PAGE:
Dr. Ashley Weedn, PEER Medical Director and OU Children’s Physicians pediatrician, believes without intervention at the clinical level, “we risk losing part of a generation to a host of health problems linked to obesity.”

“National studies indicate that nearly 30 percent of preschool-aged children are already overweight; 12 percent of these children are obese,” said Weedn. “Children with excess weight in early childhood have an increased risk of being obese as an adult; therefore, being aware of your child’s weight status at an early age is important.”

Weedn adds that the American Academy of Pediatrics (AAP) recommends body mass index (BMI) screenings for all children beginning at age two, and that with this screening parents and doctors have an opportunity to talk about appropriate weight gain and establishing healthy behaviors early in life.

When helping a child adopt a healthier lifestyle, the key to success is making it a family affair. According to Weedn, having obese parents greatly increases the risk of obesity for the child.

“While obesity can be a sensitive topic for some parents, the importance of addressing family perceptions of weight and behaviors leading to unhealthy weight are the first steps to health promotion for the child and family,” she says.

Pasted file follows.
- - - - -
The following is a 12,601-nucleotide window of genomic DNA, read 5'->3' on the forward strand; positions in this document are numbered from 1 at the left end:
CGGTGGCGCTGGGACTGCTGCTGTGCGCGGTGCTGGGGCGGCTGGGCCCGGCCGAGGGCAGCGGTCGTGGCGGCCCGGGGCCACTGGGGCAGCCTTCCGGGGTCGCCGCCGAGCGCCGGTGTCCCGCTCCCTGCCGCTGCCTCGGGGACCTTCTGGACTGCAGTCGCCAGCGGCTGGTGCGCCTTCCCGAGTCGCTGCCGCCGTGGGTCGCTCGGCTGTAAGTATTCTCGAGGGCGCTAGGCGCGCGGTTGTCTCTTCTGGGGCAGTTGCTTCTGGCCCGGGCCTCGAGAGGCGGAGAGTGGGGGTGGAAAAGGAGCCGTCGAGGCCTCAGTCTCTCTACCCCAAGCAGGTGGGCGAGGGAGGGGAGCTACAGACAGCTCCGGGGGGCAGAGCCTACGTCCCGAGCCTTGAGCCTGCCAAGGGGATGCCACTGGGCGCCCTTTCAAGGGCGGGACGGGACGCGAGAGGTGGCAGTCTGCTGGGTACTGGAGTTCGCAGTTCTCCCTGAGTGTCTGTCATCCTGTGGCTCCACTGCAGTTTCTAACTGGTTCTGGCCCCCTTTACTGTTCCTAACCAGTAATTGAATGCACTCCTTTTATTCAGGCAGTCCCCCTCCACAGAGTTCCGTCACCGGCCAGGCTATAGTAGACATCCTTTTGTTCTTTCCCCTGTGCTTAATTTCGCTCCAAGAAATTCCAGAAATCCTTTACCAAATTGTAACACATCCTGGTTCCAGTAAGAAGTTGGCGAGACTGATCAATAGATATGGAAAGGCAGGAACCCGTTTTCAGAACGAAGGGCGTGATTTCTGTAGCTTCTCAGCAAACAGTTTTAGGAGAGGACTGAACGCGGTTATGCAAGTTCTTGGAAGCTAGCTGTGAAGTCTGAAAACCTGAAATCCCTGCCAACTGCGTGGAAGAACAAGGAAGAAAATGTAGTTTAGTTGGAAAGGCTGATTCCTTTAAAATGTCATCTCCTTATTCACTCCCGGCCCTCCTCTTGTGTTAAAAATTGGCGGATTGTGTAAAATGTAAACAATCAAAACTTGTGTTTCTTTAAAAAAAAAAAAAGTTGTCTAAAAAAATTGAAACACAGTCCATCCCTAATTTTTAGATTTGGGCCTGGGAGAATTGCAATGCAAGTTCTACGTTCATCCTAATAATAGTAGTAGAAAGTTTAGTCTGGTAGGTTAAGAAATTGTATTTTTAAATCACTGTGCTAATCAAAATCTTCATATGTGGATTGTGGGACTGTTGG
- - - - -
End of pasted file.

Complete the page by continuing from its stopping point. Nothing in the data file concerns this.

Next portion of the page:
That’s why the PEER clinic takes a family-based approach. The recommendations for the child apply to the entire family. And just like adults, the causes of childhood obesity are diverse.

“While there are multiple factors involved in excess weight gain, the most common underlying causes of obesity are related to behaviors, including overeating, eating unhealthy foods, drinking too much sugar and lack of physical activity,” said Weedn. “As a result of these behaviors, we are seeing a number of medical conditions in obese youth, once only seen in adults. Type 2 diabetes, high blood pressure, elevated cholesterol levels and liver problems are just a few of the conditions that are now commonly diagnosed in severely obese children.”

Fighting this epidemic on a national scale, the AAP has also adopted the “5210” campaign to help promote healthy behaviors for children and teenagers. The recommendations are for the whole family and include:
5: Eat five or more servings of fruits and vegetables daily for the entire family.
2:  Decrease screen time (TV, computer, video games, etc.) to less than two hours per day.
1:  Encourage physical activity, at least one hour of activity daily for children and teenagers.
0:  Eliminate or limit sugar-sweetened beverages (juice, soda, sports drinks).

Weedn also suggests the following tips for parents:
– Breastfeed exclusively for the first six months of life, which helps decrease the risk of being overweight in childhood.
–Eat breakfast daily, and avoid skipping meals.
–Strive to eat meals as a family, and limit fast food to once a week.
–Monitor portion sizes.
–Avoid using food as a reward or punishment.
–Eat slower; if finished with first serving, wait 20 minutes, eat a non-starchy vegetable or meat if still hungry; wait another 20 minutes and eat a non-starchy vegetable or sugar-free popsicle. – RF